The Fall 2022 issue of Regulation, published by the Cato Institute, includes a piece from George Leef of the James G. Martin Center for Academic Renewal. It’s a review of Duke University emeritus professor of psychology and biology John Staddon’s new book, Science in an Age of Unreason.

Leef’s introduction stated the issue starkly (emphasis added):

Science depends on a liberal environment where the freedom to experiment, research, and debate the meaning of results is protected. This requires that government, church, and educational institutions refrain from interfering in the process of science. That has largely been the case for the last several centuries, but Duke University psychology and neurobiology professor John Staddon worries in his new book Science in an Age of Unreason that the United States is retreating from the liberalism that catalyzed so much scientific progress. Powerful forces that dislike the neutrality and objectivity of science threaten to take us back to earlier times when it was more important to enshrine certain beliefs than to allow free‐​wheeling research and discussion.

Leef discussed Staddon’s worry about the politicization of science putting certain topics “off limits” out of fear of upsetting “politically important groups.” Dispassionate analysis that was once the hallmark of science has yielded to the passions du jour of inflamed academe.

Staddon wrote (emphasis in original):

Weak science lets slip the dogs of unreason: many social scientists have difficulty separating facts from faith, reality from the way they would like things to be. Critical research topics have become taboo, which, in turn, means that policy makers are making decisions based more on ideologically driven political pressure than on scientific fact.

We are entering our own period of Lysenkoism, in which those who espouse politically correct narratives get ahead while those who challenge them are ignored or censored.

In addition, Staddon highlighted several other problems crippling science: the publish-or-perish mentality; government incentives; career-driven, pat research rather than vital research; the promotion of “diversity” by trying to generate (unscientifically based) population ratios of scientists in various fields according to race, gender, sexual preference, etc.; scholars taught to seek out, not answers, but soothing when encountering difficult or challenging facts; and academic disciplines spun out of conjecture rather than verifiable facts.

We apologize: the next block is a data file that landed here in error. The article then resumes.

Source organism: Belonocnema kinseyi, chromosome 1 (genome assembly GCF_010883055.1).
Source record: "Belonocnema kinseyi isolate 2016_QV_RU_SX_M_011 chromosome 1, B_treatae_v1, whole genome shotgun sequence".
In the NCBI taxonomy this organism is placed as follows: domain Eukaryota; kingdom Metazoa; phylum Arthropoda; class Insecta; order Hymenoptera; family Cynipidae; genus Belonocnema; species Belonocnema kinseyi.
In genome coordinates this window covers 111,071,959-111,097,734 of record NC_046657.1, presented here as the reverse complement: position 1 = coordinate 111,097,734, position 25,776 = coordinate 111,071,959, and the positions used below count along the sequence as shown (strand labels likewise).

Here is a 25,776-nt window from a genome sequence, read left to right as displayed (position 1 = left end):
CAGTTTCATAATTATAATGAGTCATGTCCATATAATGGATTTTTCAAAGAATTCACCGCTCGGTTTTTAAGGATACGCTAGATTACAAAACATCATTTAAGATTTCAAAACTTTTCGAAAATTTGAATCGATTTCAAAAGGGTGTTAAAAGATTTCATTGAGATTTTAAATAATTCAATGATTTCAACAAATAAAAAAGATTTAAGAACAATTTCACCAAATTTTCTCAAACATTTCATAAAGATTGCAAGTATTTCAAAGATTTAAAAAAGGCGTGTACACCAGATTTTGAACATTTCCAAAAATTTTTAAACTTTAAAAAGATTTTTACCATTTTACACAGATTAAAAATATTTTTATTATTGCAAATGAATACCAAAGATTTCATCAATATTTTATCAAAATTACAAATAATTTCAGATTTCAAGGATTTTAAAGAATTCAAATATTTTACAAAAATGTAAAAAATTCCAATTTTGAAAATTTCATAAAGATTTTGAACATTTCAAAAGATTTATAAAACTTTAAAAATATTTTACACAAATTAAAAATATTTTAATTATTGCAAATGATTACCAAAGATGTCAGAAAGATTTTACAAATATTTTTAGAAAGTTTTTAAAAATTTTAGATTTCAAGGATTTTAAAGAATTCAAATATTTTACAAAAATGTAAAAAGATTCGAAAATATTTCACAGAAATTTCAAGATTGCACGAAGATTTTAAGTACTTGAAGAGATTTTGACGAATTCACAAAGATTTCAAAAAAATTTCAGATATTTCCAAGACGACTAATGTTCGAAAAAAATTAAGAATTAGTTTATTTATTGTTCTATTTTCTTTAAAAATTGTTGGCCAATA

Leef highlighted a very concerning chapter:

In a particularly memorable chapter, Staddon argues that we are entering a new era of Lysenkoism. Trofim Lysenko was a Soviet agronomist and biologist during the Stalin era. He was a poor scientist, yet he became director of the Institute of Genetics within the USSR’s Academy of Sciences—not because of any scientific achievements, but because he was from a proletarian background. (The Soviets had their own version of affirmative action.) His views on genetics and agriculture became the party line and scientists who challenged them were subject to punishment. The problem was that Lysenko was completely wrong and governmental policies based on his notions proved to be disastrous.

We are entering our own period of Lysenkoism, Staddon fears. Those who espouse politically correct narratives get ahead while those who challenge them are ignored or censored.

The “age of unreason” is spreading to more and more areas of life. One topic that Staddon briefly alludes to at the book’s end is medicine, where—as we’ve witnessed during the COVID frenzy—freedom of speech and action by medical professionals has eroded in the face of official demands to conform to “accepted” views. Under today’s conditions, the realm of science will steadily shrink, to the long‐​run detriment of everyone.

Interested readers can hear Prof. Staddon discuss the topic of “Science in an Age of Unreason” in this program by the National Association of Scholars.